Other book stuff. No bookclub as yet. I am getting slightly cold feet as many of the people I know here are Irish diplomat types. In case this vital information has passed you by, Ireland holds the Presidency of the EU for the next six months and this means that all the diplomat types have gone to ground. I got a Christmas card from one couple saying, “see you in July” (yes, you’re right, that brings to 7 our total Christmas card count; however, since our friends forgot to stamp their card, we had to pay 49 cents for the privilege of receiving it, so am not sure it can be offset against our original expenditure..). Furthermore, last week’s Irish Times reported their boss as saying that it will be a 7 day week, 24 hour a day job. She mentions that physical stamina will be required. All leave has apparently been cancelled for the six months of the Presidency. In these circumstances, are people likely to want to come to my place of a Monday night to talk about books? They’ll probably want to sleep or chair a late meeting.
We are somewhat flattened after unpacking the 14 bags we needed to carry home the Princess’s Christmas gifts. Now, however, she “sleeps in her turret” as my mother in law would say and we rejoice. She’s exhausted from the strain of playing with a wide variety of exciting things. In particular, she enjoyed chewing on our luggage tags.
Hard to say whether she recognised the flat. She looked around with interest, but I think that she misses her court at home. She’s in for a nasty shock tomorrow when Mr. Waffle returns to work and it’s just the two of us. We won’t be able to go out either because pouring rain is forecast.
Belgium is perishing. Our flat is also a mite chilly and despite the fact that our radiators have been on full blast since our return, I am sitting writing this with my feet on a hot water bottle. All stand alone heaters have been moved to the Princess’s room to ensure that it is toasty.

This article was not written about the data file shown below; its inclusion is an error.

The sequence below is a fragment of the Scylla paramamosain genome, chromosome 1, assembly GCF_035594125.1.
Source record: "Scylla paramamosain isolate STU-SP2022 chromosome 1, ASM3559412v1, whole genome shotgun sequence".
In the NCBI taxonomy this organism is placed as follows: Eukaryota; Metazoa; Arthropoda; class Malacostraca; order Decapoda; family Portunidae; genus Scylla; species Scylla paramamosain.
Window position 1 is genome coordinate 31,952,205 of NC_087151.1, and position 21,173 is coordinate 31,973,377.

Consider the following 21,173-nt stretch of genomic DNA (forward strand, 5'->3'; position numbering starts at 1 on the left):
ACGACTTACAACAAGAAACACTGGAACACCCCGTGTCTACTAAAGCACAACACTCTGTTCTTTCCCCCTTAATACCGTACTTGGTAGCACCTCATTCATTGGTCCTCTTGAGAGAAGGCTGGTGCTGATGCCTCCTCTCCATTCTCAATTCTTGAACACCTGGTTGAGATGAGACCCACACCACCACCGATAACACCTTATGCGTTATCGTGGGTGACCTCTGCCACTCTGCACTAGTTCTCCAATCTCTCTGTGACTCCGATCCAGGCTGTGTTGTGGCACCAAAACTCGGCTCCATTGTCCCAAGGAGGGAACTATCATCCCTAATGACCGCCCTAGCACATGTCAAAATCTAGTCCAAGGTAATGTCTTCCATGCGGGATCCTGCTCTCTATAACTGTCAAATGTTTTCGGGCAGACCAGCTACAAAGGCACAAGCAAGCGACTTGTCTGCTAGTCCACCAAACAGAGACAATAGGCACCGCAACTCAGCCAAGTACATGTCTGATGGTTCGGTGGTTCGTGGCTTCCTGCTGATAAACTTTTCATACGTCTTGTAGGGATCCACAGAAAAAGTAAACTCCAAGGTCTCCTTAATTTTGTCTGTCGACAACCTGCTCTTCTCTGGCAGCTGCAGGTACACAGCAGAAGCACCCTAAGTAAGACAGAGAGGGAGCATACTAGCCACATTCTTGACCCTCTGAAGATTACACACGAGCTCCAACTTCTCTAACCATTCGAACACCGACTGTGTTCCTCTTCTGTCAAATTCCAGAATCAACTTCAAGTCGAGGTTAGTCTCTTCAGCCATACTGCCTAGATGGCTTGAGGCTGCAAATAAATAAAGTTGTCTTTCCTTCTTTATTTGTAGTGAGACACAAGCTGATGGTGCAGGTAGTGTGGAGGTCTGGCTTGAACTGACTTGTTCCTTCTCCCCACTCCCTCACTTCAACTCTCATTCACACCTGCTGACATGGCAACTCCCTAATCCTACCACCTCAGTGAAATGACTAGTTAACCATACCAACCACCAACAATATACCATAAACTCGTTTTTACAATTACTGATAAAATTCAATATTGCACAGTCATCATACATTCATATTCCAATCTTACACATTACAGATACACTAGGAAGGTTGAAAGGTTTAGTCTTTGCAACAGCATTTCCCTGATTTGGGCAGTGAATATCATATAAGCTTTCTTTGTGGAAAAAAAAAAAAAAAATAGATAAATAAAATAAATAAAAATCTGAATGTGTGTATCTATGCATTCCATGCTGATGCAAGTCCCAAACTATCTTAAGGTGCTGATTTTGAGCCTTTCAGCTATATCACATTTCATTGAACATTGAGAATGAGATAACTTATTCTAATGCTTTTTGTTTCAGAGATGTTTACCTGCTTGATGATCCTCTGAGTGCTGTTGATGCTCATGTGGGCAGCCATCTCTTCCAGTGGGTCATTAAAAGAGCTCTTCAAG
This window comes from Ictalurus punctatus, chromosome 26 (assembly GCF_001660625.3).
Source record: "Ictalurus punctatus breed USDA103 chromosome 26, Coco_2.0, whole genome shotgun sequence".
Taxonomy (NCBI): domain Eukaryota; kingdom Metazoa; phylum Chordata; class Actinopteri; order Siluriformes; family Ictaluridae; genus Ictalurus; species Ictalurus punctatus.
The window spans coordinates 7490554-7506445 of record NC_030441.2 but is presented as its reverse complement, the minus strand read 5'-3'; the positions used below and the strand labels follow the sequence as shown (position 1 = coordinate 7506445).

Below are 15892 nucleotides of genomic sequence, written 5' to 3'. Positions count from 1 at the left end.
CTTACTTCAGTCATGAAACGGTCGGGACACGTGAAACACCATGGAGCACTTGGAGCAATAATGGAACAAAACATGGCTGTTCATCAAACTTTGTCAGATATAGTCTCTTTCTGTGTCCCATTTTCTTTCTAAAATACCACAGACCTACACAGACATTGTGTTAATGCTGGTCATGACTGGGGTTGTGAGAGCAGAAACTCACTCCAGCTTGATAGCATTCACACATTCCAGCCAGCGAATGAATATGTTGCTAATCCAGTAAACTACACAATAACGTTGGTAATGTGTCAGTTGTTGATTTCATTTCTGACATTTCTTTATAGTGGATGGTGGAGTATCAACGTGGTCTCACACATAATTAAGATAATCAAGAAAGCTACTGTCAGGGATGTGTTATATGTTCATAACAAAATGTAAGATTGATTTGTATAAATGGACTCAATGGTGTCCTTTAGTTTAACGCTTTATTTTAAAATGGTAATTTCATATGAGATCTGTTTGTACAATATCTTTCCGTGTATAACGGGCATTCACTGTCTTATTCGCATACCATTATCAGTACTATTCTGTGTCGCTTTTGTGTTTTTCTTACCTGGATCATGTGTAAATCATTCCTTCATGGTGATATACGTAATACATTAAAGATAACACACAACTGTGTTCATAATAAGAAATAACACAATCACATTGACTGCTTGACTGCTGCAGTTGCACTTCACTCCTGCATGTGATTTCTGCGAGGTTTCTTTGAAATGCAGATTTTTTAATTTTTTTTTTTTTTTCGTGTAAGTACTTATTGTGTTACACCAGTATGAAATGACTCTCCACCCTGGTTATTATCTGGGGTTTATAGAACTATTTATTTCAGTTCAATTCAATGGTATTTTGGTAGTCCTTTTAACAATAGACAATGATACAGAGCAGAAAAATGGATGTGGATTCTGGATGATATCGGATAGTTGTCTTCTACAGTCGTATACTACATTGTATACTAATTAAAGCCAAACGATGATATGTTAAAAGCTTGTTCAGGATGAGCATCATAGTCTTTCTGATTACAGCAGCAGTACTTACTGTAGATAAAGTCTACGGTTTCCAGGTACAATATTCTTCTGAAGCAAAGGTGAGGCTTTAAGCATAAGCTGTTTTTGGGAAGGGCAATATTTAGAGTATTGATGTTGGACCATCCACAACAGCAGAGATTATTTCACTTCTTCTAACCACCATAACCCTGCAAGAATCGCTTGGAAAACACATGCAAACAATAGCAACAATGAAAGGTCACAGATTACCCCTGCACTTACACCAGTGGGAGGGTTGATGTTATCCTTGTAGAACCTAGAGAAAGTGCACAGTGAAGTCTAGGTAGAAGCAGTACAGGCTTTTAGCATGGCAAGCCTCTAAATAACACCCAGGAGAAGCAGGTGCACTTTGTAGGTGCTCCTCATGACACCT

Faithful readers (both of you) will see that I have added a new category – photos. This is for my father-in-law and my mother (yes, this publicising thing is getting out of hand), both of whom seemed reluctant to wade through my text to get to the photos. Ingrates!
My new year’s resolutions are as follows:
1. Get a job.
2. Start a bookclub.
So far I have made no progress with either. When is it that you can abandon your new year’s resolutions?
Happy new year.
on 06 January 2004 at 23:15
What if aforementioned faraway takes over six months to read an 800 page book?
And PS: Our 8-month-old does not sleep through the night. I keep telling myself that she wakes up so often because she loves us more than the average baby loves his/her parents, and she simply must scream about her love in hope that we’ll want to spend a bit of late night time with her…
I got a book of cartoons from Mr. Waffle’s sister. Entertaining and sinister in equal measure. Mr. Waffle refuses to see the funny side but I can’t help liking it.
Princess Waffle got (inter much alia) 2 Dr. Seuss books for Christmas and was so pleased that she has already begun to suck the spines and tear out the pages. Parents were also very pleased.
Mr. Waffle is now reading the Peyps biography by Claire Tomalin and has abandoned the abridged diary and is reading my father’s full length 9 volume version. Am curious as to whether he will accomplish his mission before we leave on Friday. He is already on volume 3. Meanwhile I am still ploughing through volume 5 of Harry Potter. You can’t imagine how brilliant this makes me feel.
And while I’m writing about books can I nominate a further contender for worst book I read this year? Have you read Fingersmith by Sarah Waters? Dreadful. All year long Eileen Battersby has been knocking this book in the Irish Times. She would insert snide references to it in other reviews (along the lines of “this book is wonderful, not like the dreadful Fingersmith thing..”). I thought she was being cruel and snobby, but no, it is dire but at least it’s not as inexplicably popular as “Cold Mountain”. For all its faults, it is a page turner. Faults are many but am too tired to list them. Stay away, don’t say you weren’t warned.
This is dreadful but after finishing my last book, I felt I owed myself a break and am rereading all the Harry Potter books for light entertainment. They really are very good and not at all taxing. However, I feel the long ones are just too bloody long and I think she is losing it slightly. “The Order of the Phoenix” fails to grab me as much as earlier volumes.
Mr. Waffle is reading Pepys. At least one of us is an intellectual.